Cleaning a 1920's Oil Painting by Early California Impressionist Master Granville Redmond - A New Find and Startling Results!
Cleaning an Oil Painting by Early California Impressionist Master Granville Redmond A New Find and Startling Results!Vintage oil paintings by Granville Redmond are some of the most soughtafter highly esteemed early California arts collated internationally. Becausehe is so well known, its amazing to me when a new painting that no one hasever seen surfaces… usually “dug up” by an art dealer who knows how to dohis research and find such things. Here is a newly found gem… Badly in need of cleaning/removal of the discolored varnishWell, this dark landscape may not seem like a gem to you but the new ownerknew before hand what this picture is supposed to look like when thedarkened, yellowed varnish is removed. That is a kind of an inner gift somepeople have; to look past the grunge, mold, grime of the ages (some dealersromantically call it “Titian’s Dirt”) to see what things are supposed to look
like once they are cleaned and restored. That’s where the money can bemade too, as a dealer. When its ugly, they buy low, and when its gorgeous,they sell high. Here’s the painting during the art conservation cleaning: The varnish removal should never endanger the original paint.There are a couple of reasons I’m showing this to you, assuming you are acollector, curator, vintage art lover: once you start feeling at home with theaesthetics, history and market of a certain style and period of art, then thenext level deeper in your knowledge should be to know more aboutcondition of the artwork which will open your knowledge about fakes,poorly restored items and appraisal values. While authenticity stories usuallyinterest everyone, very few people know any details of how to know andwho to ask. Figuring out the condition of artwork is a major factor indetermining value and authenticity. As you might guess, the older theartwork, the more tangled and convoluted the web of provenance, conditionand authenticity can get. OK, maybe I’m getting off track here. We startedthis blog post talking about a new find of a previously unknown paintingfrom around 1920 by Granville Redmond. In this case, the dealer/researcherwho found and purchased te artwork knew the difference between needing aclean and the painting having a condition problem. In other words, eventhough he knew it needed to be cleaned, he knew it was in wonderful
original condition. Kudos to Greg Colley at California Art Company for thefind! His website is http://www.californiaartcompany.com. Here’s what itlooks like cleaned: 1920s oil painting by Granville Redmond cleaned of its old discolored varnishI love his paintings that have moons, suns etc. in them. Despite Redmond’sfame with poppies, lupines and wonderful colors, this Tonalist picture isactually a type of painting or mood that he was famous for. In fact, his firstart show medal (2nd place) was for a Tonalist beach scene. I also like thelittle light flickering in the window of the boat.If you would like to begin to delve into a deeper world of knowledge ofcondition and discovering the hidden details of restoration as you look at artand evaluate before you buy, then perhaps you will appreciate the followingIMPORTANT, USEFUL, 3 tips:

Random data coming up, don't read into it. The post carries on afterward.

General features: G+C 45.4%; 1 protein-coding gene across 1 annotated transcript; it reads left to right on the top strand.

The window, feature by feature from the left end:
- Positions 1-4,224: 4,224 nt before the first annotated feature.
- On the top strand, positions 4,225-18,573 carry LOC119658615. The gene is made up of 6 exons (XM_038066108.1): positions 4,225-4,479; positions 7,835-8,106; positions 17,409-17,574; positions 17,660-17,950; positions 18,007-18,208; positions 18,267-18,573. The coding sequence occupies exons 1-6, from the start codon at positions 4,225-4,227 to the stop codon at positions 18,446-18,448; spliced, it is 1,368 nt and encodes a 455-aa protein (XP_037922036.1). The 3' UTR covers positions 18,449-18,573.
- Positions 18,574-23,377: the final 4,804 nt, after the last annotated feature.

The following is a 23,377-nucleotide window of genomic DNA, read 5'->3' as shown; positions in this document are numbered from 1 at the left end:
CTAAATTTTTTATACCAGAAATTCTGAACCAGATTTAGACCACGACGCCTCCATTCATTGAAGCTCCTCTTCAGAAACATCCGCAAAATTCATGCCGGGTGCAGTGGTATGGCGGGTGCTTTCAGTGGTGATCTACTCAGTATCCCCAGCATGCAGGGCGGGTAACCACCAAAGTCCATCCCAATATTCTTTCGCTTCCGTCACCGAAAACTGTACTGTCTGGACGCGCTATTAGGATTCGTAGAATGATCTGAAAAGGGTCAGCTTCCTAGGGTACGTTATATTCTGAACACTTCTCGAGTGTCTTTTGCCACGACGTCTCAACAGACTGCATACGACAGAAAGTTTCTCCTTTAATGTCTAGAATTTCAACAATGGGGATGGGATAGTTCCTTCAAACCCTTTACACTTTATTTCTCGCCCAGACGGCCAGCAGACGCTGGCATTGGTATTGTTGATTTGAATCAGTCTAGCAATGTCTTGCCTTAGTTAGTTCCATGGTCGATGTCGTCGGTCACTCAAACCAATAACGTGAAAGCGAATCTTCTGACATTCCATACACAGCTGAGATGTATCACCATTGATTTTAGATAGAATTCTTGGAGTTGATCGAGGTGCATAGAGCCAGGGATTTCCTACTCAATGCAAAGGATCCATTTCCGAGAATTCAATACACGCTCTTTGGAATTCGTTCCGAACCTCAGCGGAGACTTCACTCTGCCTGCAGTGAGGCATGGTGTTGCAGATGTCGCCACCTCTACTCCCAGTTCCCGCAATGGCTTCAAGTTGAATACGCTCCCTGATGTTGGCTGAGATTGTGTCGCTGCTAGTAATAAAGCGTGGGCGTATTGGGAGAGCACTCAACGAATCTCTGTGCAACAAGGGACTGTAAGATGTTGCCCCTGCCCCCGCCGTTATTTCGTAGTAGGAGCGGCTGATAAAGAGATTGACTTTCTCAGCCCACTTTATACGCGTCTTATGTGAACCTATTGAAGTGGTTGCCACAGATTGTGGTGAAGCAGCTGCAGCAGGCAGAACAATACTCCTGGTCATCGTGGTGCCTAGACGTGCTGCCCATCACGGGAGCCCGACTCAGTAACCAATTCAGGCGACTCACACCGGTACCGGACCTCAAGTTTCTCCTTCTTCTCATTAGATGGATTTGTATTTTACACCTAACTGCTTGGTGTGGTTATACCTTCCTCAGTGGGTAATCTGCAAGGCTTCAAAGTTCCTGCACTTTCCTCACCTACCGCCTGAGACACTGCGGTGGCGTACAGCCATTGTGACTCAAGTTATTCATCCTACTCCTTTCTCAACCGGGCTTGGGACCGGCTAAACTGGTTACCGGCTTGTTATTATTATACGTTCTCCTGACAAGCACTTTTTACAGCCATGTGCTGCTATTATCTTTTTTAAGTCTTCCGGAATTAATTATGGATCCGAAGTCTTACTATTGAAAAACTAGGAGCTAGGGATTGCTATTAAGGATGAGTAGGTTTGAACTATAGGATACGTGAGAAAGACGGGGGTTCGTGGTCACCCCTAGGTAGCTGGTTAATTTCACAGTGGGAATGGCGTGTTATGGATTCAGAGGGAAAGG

I had a client who was well experienced but he relied only upon “hiseye.” That is, he thought he could see everything because he was soexperienced in looking at art (and his ego got in the way). Recently, thisart collector got scammed! See the hidden deception that he NEVER saw … and it cost him BIG TIME (about $35,000!) See 3 1/2 min video at www.tipsforfineartcollectors.or/blacklight-package He could have avoided it! INSPECTING AND EVALUATING A VINTAGE PAINTING (AND MORE!) WITH A UV BLACKLIGHT: REQUIRED Due Diligence For Art Collectors! GOOD CONDITION? RESTORATIONS? VALUE AND APPRAISAL? 3 GOOD TIPS FOR ART COLLECTORSEvery art collector questions the condition before a purchase… or should!Art dealers and auction house personnel, art appraisers, insurance claimadjusters also rely on accurate evaluations and inspections that wouldbenefit from the expertise of an art conservatorFirst tip: Ask this question… Does previous art restoration/conservationtreatments affect the condition and value of the item? The answer may bedifferent depending on what professional “job” you have; a collector maylook at an artwork differently than a claims adjuster.Tip Number Two involves another condition question that should always
be asked regarding previous retouching/ inpainting. This diagnosticmethod is not as easy as recognizing purple blotches. How much inpaintingaffects the value? That’s not an easy question to answer and is betteranswered by an appraiser.And that sets me up for a good segue for Tip Number Three: associate withand choose professional “mentors.” Choose an art conservator that adheresto a professional code of ethics. The ethics of professional artconservation do not allow for an art conservator/ restorer to buy, sell orappraise (unless he’s a certified). There are many ways unethical people cantake advantage in the art world. Of course, choosing to associate with themost knowledgeable person will be of the greatest benefit to you. So, find out more about the use of a blacklight… An essential, REQUIRED due diligence step for art collectors! www.tipsforfineartcollectors.or/blacklight-package If you have art conservation questions call Scott M. Haskins 805 564 3438 If you have art and antiques appraisal questions call Richard Holgate at 805 895 5121 Give this blog posting a THUMBS UP and leave a comment, please! To go to the front page of the Tips For Art Collectors website Click here!